The benefits the money will generate for the local community justify the arrangement, the council says. The document explains: “Residents from all communities will be encouraged to use the centre, as its principle (sic) aim is to reduce unemployment across all sections of the borough… . This project is of particular interest to the borough…given Unite’s experience in running entry-level courses, integration of employability skills into educational courses and given its wide relationships with employers.”

Helpfully, the report adds:

Screen shot

And the justification from legal chief Isabella Freeman:

Screen shot 2

The document says anyone needing advice can get it. And as well as advice on how to get a job, you also get advice on how to sign up to Unite.

The Unite Community Centre is also a Unite recruiting office. The staff are all very friendly, but also very enthusiastic about their employer. The office is stuffed full of leaflets on the negative effects of Coalition cuts and how to join and fight these.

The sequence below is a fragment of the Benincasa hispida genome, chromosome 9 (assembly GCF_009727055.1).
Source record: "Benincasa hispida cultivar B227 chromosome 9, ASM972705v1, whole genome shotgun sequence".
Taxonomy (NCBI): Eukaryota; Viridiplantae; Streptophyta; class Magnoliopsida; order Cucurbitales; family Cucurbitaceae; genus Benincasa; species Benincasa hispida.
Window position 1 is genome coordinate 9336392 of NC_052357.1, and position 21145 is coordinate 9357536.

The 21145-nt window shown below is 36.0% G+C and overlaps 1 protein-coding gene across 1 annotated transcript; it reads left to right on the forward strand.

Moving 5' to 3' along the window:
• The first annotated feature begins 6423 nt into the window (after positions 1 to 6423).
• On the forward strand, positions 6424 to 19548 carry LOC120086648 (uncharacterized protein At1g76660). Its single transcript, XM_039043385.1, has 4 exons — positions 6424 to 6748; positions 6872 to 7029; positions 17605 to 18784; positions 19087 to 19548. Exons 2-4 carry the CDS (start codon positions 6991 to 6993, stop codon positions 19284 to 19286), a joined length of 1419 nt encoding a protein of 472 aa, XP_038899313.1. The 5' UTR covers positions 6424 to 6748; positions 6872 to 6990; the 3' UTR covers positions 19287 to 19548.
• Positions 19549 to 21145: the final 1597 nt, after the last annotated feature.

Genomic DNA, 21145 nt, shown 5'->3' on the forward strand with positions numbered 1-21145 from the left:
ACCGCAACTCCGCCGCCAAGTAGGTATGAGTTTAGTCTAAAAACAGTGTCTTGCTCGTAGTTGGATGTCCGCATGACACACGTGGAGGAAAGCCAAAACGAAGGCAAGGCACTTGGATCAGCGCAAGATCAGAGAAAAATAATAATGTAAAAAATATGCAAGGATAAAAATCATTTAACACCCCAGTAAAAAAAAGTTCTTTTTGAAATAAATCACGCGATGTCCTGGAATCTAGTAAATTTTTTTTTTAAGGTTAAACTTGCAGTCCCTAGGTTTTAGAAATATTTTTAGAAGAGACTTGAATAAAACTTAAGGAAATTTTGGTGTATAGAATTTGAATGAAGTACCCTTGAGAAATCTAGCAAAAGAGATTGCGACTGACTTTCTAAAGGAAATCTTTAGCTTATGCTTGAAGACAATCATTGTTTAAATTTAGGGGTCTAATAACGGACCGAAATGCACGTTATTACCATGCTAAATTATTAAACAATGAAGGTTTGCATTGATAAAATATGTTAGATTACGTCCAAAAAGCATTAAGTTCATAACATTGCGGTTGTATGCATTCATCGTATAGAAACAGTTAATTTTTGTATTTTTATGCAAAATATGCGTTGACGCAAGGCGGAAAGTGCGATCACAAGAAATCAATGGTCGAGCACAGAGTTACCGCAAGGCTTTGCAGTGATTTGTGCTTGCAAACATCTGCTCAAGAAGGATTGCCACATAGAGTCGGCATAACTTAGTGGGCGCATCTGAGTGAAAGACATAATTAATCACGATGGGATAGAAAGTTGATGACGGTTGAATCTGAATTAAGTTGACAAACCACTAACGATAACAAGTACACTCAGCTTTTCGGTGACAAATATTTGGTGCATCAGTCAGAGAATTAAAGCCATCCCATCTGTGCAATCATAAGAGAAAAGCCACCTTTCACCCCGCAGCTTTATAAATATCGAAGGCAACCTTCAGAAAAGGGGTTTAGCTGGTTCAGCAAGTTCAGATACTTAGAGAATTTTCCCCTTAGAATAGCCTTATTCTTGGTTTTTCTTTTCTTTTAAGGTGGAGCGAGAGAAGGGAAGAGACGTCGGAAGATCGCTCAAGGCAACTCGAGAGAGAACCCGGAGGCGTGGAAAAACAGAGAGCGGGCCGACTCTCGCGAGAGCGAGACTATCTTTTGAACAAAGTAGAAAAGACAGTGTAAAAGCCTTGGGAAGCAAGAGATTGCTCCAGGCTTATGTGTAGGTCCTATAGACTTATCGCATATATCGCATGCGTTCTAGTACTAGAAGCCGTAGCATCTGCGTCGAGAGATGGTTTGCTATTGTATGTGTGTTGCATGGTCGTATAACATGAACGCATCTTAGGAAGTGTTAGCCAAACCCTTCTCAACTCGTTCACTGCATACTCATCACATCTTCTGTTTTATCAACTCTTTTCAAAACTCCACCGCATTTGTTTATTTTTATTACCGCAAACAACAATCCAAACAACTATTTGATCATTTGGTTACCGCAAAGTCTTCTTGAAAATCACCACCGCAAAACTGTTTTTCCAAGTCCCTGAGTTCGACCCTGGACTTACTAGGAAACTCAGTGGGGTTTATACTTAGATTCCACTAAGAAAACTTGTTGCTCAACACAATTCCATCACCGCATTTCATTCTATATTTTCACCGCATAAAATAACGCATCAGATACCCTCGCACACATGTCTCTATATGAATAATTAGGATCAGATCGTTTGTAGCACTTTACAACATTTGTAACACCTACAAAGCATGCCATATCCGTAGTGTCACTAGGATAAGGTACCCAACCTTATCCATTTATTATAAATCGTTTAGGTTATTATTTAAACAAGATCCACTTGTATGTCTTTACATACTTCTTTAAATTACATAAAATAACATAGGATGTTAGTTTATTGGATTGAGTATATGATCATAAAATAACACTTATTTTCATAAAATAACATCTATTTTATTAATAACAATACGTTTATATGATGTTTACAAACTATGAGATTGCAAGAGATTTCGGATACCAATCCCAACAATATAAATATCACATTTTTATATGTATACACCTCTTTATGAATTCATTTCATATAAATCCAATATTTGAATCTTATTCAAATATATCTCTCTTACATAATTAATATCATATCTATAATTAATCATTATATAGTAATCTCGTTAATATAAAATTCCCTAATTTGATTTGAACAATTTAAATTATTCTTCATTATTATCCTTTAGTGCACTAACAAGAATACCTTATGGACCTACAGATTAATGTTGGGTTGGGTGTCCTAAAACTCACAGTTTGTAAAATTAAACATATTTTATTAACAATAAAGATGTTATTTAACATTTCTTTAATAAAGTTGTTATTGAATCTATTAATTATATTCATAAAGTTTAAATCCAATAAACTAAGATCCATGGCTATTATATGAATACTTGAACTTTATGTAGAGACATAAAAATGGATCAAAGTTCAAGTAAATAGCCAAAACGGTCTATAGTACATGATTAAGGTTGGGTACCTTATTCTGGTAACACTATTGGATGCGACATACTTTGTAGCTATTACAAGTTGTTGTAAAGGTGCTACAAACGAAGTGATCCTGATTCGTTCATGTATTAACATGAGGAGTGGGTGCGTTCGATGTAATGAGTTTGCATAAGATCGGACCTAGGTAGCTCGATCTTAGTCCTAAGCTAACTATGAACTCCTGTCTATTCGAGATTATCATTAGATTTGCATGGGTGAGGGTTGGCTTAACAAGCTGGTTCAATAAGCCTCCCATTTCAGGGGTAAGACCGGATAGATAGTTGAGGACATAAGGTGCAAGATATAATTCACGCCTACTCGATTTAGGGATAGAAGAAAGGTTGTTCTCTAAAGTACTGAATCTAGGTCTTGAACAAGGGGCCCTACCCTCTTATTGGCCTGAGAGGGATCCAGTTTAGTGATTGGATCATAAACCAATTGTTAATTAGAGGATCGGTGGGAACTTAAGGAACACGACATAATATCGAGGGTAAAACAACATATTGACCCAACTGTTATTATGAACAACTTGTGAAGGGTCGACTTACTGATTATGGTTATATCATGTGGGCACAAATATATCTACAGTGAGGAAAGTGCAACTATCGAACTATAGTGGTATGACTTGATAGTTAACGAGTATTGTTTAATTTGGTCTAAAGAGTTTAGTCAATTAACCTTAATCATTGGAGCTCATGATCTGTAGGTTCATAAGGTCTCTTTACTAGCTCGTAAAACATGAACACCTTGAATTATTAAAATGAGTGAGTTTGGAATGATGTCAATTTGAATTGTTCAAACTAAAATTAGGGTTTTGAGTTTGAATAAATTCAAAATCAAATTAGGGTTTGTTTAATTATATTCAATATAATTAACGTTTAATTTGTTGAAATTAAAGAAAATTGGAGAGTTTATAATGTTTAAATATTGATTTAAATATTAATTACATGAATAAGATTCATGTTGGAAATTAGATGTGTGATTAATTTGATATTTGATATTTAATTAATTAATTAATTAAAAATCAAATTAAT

Unite 1

Unite 3

One man who’s been in there said he was encouraged to join during a discussion on how the centre could help him. A “Unite community membership scheme” offers membership for those not in paid work for 50p a week.

unite 4

There’s no such thing as a free lunch is there?

I’m sure the training is great and beneficial, but why should tax money be used to subsidise a recruiting office? Perhaps the TaxPayers’ Alliance should put in a bid to train council officers how to save cash.

A second Unite Community Centre opened in Barnsley in June, but I can’t trace any use of public money for that. I understand more are on the way.

Unite gets to expand its membership and that expanded membership increases the size of its bloc vote within the Labour party.

But in London, does Unite have a different agenda? There’s been some talk of George Galloway running for London mayor and we know that Lutfur is close to Respect.

I wonder if this deal between Len and Lutfur is part of some pro-Galloway plan.